Jessica Dominguez Keeps Families Together

In 2012, immigration was an incendiary issue that dominated the Republican primaries and may even have swung the election. The President now seems prepared to spend political capital to achieve reform. But for Jessica Dominguez, a Los Angeles lawyer who was once undocumented herself, keeping deportees from being separated from their children isn’t political football—it’s very, very personal

by Margy Rochlin
jessica dominguez image
“I say to my clients, ‘Don’t give up. Don’t give up,’” says Jessica Dominguez, photographed in the California desert.
Photograph: Alessandra Petlin

At 18 she bumped into Javier Dominguez at a salsa club. She recognized him because he’d once come to the insurance agency about a policy, but her girlfriends warned her that he had a reputation as a ladies’ man. “Girls,” she remembers shooting back, “if I decide to date him, it’s because he’s going to marry me.” And he did: Just two months later, she was walking up the aisle with a bouquet. He was a legal permanent resident in the U.S., and marrying him allowed her to become a legal resident also. (He is a dental technician and owns a dental lab.) In 1996 she decided to apply to become a U.S. citizen and encouraged Javier to do the same. “Baby, how could I become a citizen and not you?” she told him. And so they went through the process together. “When we got married, we didn’t plan to have a family,” she says, grabbing a quick lunch of raspberries and blueberries in a plastic cup in her office, a room overflowing with family photos, scented candles and gifts from grateful clients. “I was very, ‘I’m going to be a lawyer. I’m going to be a lawyer.’ ”

Instead, she found out she was pregnant with Jean Pierre, whom everyone calls J.P. Three years later, with her son in pre-K, she was ready to give law school a try when she had a second surprise: She was expecting again. Then, six months pregnant, Dominguez was turning left at an intersection when her car was hit by a careering beer truck. Her water broke. The doctors at the hospital prescribed termination. When her personal OB-GYN arrived, the doctor told her that the baby had a chance of survival only if Dominguez spent three months on bed rest. Even then, the trauma of the accident meant her child would most likely be born with disabilities.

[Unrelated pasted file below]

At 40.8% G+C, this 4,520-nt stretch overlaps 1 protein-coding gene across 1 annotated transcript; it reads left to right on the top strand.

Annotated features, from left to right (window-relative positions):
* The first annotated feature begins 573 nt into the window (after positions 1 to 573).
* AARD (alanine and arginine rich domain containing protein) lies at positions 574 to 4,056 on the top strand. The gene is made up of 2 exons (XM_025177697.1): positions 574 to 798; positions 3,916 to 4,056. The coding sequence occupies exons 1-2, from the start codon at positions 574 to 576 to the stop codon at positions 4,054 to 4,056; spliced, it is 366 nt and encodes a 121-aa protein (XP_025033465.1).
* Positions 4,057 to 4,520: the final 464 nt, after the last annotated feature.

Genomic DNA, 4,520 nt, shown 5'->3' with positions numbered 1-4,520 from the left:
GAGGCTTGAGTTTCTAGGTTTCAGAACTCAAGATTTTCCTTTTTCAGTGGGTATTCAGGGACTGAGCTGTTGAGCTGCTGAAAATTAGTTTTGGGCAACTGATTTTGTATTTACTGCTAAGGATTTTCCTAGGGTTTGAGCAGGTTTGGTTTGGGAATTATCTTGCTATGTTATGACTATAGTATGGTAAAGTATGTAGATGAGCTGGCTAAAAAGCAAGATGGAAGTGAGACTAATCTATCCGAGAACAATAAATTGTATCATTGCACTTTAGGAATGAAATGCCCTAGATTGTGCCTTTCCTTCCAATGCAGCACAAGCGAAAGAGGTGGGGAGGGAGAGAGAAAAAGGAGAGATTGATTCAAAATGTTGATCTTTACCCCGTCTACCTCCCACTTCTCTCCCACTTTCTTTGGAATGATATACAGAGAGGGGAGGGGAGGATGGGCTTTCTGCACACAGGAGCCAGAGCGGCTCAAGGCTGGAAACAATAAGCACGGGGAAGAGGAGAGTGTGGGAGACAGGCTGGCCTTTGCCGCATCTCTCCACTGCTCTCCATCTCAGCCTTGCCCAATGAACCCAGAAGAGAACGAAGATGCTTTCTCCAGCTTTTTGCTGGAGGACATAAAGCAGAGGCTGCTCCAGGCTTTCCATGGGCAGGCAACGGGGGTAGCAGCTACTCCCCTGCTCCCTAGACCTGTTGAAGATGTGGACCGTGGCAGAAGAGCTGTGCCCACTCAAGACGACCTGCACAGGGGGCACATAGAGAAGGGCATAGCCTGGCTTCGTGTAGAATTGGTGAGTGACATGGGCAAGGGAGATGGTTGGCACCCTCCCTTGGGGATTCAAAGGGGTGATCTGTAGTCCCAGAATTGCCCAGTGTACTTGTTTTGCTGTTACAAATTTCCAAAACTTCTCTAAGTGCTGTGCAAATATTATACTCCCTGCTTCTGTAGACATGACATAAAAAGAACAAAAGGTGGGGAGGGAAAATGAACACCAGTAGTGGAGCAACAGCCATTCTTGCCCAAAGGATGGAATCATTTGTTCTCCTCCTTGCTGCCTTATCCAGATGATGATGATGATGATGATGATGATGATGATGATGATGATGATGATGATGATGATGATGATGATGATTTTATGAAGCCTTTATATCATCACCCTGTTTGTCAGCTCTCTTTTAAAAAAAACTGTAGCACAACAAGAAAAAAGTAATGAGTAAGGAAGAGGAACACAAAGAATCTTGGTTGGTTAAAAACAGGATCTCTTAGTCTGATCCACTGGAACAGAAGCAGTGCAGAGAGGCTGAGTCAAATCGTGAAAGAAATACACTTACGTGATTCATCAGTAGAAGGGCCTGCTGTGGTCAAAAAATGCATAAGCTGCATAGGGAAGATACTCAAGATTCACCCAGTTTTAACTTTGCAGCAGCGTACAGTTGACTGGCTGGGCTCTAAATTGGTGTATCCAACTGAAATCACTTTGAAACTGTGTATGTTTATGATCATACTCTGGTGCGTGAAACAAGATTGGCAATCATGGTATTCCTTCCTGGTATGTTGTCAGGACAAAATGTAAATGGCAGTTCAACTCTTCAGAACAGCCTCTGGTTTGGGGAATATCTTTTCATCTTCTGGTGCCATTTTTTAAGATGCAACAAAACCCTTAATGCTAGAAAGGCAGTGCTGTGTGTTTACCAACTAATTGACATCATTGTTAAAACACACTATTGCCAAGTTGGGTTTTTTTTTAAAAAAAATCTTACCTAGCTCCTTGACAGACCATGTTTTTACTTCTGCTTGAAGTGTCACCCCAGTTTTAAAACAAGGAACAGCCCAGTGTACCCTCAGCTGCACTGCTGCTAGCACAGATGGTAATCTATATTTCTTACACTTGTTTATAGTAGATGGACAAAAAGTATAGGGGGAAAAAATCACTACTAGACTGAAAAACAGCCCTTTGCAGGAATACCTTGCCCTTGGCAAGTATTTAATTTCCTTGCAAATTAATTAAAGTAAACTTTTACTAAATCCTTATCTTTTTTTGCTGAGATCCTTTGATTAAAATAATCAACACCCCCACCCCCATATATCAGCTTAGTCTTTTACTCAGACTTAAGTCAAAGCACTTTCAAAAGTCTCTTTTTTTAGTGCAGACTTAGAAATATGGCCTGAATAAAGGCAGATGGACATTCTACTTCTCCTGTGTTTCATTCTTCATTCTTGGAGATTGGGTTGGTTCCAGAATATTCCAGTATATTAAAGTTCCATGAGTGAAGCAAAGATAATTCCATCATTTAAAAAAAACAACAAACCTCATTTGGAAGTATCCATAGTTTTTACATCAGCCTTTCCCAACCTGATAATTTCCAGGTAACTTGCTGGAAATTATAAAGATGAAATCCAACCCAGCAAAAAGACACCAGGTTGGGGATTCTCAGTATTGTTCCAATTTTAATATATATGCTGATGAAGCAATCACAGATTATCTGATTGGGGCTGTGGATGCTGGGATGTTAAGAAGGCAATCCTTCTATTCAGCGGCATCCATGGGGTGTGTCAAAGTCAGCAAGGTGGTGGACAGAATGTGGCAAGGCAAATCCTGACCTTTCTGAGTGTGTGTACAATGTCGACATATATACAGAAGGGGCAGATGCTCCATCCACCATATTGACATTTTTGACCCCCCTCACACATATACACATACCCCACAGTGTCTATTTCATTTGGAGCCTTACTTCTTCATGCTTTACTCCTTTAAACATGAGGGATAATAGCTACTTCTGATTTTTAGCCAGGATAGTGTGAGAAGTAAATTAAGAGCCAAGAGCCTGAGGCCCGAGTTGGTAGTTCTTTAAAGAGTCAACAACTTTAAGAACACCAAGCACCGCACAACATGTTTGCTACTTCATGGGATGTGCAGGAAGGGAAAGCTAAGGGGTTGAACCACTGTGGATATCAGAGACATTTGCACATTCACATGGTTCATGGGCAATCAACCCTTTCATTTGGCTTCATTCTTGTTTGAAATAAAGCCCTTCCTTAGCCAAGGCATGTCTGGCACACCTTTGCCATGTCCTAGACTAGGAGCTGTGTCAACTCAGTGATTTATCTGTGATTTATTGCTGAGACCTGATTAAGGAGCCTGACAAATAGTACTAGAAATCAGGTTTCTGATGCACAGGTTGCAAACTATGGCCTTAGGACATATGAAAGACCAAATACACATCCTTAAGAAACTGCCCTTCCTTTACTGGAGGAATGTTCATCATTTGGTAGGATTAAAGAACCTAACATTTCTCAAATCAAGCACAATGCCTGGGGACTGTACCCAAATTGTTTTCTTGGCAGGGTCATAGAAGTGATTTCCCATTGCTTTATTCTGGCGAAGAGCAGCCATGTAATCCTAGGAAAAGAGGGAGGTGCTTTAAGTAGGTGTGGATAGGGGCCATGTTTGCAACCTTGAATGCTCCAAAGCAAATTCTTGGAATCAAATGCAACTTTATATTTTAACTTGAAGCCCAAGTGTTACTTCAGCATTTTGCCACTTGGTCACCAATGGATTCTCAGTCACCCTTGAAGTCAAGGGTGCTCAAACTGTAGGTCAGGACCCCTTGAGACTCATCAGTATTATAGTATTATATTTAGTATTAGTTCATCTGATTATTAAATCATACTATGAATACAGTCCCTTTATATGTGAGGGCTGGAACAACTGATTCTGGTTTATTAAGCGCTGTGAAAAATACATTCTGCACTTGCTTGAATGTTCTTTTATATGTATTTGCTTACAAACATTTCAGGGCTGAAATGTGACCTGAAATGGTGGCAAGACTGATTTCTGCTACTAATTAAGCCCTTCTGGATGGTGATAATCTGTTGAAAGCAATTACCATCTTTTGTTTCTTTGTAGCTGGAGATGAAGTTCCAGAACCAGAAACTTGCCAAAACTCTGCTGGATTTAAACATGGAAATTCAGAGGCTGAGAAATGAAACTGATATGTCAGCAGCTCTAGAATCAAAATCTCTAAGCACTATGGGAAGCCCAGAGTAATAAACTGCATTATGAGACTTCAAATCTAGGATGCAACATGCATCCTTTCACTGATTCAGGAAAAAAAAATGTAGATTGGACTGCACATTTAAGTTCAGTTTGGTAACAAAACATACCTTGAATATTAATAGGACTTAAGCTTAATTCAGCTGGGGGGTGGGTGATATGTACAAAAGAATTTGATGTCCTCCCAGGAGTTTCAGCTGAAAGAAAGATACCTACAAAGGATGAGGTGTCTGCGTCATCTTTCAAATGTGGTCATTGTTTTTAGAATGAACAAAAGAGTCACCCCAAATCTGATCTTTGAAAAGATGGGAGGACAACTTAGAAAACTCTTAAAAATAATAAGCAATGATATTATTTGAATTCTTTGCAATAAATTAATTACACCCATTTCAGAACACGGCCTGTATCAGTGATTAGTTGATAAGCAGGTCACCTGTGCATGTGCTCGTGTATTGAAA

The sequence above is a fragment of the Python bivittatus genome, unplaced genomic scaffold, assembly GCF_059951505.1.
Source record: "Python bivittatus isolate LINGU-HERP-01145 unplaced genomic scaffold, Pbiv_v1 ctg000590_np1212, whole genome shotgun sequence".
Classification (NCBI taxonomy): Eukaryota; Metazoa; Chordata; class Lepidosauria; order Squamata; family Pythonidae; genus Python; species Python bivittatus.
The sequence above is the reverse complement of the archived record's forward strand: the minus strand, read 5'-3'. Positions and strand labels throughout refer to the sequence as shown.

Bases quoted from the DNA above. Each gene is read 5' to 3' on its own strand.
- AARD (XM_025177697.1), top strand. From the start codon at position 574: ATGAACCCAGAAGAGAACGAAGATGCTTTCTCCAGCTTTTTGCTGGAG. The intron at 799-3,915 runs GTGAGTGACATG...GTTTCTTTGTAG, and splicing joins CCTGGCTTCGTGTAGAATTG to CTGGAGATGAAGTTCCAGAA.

On July 20, 1990, Josh arrived. For two years, he suffered from convulsions. The doctors, unable to pinpoint a single disorder, instead offered up a grab bag diagnosis: ADD or autism or possible retardation. “I call him my miracle child,” says Dominguez, who was told the only way he would ever be able to communicate was by sign language. In characteristic fashion, she blew past the bad news, driving Josh from learning-skills specialists to -behavioral-training sessions. She and J.P. would watch speech therapists working with Josh, then come home and repeat the techniques. To deal with the pressure, Dominguez, who is active in the Christian community and who begins every morning by reading the Bible, relied on her faith. When she found her strength fading, she’d cry by herself in her car, which she refers to as her prayer closet. Sometimes when she spoke to God, she’d give him a piece of her mind. “I believe he is right here, and when I need to tell him off, I do,” she says. When Josh was almost four years old, his mother’s prayers were answered: He spoke his first word. “He said ‘Mah,’ ” says Dominguez. “For a lot of people, it was not a word. It was a sound. But for me? It was the door to OK.” Josh is now 22 and, despite his disabilities, in college at California State University, Northridge.

As her sons reached ages nine and six, Dominguez finally entered law school. When she talks about her alma mater—the University of La Verne, in Woodland Hills, California, an eight-minute drive from her home—she says, “It was like God opened a school for me.” La Verne’s proximity allowed her to be a good mom and good student in equal measure: Drop off kids in the morning, attend classes, pick up kids, do homework together. What Robert Ackrich, her first-year contract-law professor and former dean of the law school, remembers about her is the seriousness she brought to class and how clear it was that nothing would stop her from succeeding. “Law school is difficult, and she already had a difficult life,” he says. “But she had drive and confidence in herself.” He eventually hired Dominguez as a law clerk. “She’s just a dynamo. She does six things at one time. Most of us sit in our office and wait for the phone to ring. She doesn’t.”

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